Fingerprints: The First ID
Fingerprints are the oldest and most accurate method of identifying individuals. No two people (not even identical twins) have the same fingerprints, and it is extremely easy for even the most accomplished criminals to leave incriminating fingerprints at the scene of a crime
Each fingerprint has a unique set of ridges and points that can be seen and identified by trained experts. If two fingerprints are compared and one has a point not seen on the other, those fingerprints are considered different. If there are only matching points and no differences, the fingerprints can be deemed identical. (There is no set number of points required, but the more points, the stronger the identification. Fingerprints can be visible or latent; latent fingerprints can often be seen with special ultraviolet lights, although on some surfaces a simple flashlight will identify the print. Experts use fingerprint powder or chemicals to set a print; they then “lift” the print using special adhesives.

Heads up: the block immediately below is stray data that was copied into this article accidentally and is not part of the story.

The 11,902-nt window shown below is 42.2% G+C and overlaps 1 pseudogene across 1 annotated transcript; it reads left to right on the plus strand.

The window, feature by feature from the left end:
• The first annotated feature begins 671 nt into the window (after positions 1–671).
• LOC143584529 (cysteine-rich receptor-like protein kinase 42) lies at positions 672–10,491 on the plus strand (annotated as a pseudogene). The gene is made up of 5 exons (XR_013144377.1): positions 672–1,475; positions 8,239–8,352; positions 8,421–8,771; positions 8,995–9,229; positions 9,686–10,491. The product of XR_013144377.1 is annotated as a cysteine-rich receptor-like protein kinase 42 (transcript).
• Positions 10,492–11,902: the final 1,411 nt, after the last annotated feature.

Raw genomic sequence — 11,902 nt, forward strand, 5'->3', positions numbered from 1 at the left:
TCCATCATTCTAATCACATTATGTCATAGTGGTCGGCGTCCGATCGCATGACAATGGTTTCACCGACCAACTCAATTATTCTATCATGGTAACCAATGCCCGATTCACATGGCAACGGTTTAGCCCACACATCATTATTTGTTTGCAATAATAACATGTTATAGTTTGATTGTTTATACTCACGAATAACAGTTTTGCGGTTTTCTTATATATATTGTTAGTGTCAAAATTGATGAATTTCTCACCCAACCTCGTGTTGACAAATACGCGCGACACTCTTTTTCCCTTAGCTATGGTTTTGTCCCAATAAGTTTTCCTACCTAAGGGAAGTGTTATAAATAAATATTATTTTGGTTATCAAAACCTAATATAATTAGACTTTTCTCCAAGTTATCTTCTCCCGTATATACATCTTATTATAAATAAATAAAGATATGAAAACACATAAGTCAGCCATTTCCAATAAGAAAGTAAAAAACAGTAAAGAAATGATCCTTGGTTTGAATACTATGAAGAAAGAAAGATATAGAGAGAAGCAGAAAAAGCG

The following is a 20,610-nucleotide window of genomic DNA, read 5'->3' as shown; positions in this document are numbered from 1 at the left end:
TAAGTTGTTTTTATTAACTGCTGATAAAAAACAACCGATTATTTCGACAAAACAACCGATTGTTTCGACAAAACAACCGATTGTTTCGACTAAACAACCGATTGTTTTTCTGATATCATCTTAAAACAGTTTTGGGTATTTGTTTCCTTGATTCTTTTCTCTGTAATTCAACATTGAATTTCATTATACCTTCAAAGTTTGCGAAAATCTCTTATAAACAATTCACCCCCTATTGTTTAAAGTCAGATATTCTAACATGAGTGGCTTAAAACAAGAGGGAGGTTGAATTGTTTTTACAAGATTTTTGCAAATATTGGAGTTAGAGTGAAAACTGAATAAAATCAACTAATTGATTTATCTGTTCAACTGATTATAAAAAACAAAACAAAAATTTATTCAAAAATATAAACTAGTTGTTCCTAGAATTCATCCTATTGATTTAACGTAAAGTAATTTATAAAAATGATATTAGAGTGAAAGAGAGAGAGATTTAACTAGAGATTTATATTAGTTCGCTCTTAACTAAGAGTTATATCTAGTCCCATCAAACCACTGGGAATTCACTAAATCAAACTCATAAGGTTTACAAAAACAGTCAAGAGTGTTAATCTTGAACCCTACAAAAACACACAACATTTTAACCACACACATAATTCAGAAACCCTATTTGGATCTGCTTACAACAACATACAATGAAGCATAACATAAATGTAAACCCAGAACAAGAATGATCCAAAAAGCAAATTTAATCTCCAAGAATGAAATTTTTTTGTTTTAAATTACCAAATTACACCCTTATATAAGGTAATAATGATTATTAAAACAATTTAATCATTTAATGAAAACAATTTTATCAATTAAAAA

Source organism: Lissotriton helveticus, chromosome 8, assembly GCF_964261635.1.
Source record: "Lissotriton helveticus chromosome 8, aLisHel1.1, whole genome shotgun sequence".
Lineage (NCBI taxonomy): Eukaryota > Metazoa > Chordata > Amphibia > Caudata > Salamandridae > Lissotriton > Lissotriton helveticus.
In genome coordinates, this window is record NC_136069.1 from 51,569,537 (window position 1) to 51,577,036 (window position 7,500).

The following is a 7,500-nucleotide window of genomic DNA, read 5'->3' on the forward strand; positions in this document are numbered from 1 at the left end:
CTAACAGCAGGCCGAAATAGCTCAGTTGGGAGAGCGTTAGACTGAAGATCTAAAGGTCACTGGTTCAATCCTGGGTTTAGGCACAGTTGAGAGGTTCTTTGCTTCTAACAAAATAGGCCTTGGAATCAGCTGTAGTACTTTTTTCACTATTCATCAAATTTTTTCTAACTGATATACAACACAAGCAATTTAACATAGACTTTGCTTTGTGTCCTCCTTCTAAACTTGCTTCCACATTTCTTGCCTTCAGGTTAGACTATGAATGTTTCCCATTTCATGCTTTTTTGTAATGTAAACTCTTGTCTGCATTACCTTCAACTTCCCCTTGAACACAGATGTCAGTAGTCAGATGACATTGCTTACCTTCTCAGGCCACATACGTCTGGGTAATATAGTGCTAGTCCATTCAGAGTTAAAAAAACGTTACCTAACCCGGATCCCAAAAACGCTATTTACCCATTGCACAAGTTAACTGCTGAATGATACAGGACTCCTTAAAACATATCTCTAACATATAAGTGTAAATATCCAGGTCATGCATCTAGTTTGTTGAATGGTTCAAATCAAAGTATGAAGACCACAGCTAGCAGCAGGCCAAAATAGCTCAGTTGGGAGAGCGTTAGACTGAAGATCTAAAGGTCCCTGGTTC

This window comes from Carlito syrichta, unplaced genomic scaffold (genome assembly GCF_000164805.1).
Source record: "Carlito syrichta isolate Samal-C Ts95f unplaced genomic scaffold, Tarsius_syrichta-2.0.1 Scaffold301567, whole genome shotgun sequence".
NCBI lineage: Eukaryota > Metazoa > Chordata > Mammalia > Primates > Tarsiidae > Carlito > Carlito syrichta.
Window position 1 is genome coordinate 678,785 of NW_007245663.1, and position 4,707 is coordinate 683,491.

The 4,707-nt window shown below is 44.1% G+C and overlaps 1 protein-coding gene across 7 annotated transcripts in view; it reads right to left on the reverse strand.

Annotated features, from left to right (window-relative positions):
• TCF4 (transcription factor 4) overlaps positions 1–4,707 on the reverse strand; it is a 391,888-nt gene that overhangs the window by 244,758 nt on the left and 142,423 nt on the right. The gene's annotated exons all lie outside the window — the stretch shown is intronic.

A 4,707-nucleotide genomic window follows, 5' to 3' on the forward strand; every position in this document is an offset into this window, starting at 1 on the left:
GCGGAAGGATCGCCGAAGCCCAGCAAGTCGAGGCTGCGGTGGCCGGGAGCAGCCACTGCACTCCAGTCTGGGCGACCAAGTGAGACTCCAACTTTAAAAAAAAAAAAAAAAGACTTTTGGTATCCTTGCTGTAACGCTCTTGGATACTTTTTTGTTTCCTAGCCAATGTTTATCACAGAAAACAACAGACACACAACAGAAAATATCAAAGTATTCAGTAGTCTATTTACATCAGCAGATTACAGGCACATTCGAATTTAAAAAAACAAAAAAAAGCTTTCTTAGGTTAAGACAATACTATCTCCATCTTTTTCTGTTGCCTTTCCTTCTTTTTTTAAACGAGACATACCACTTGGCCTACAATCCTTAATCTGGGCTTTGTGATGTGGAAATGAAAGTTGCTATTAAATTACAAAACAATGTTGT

The pioneer in fingerprint identification was Sir Francis Galton, an anthropologist by training, who was the first to show scientifically how fingerprints could be used to identify individuals. Beginning in the 1880s, Galton (a cousin of Charles Darwin) studied fingerprints to seek out hereditary traits. He determined through his studies not only that no two fingerprints are exactly alike, but also that fingerprints remain constant throughout an individual’s lifetime. Galton published a book on his findings in 1892 in which he listed the three most common fingerprint types: loop, whorl, and arch. These classifications are still used today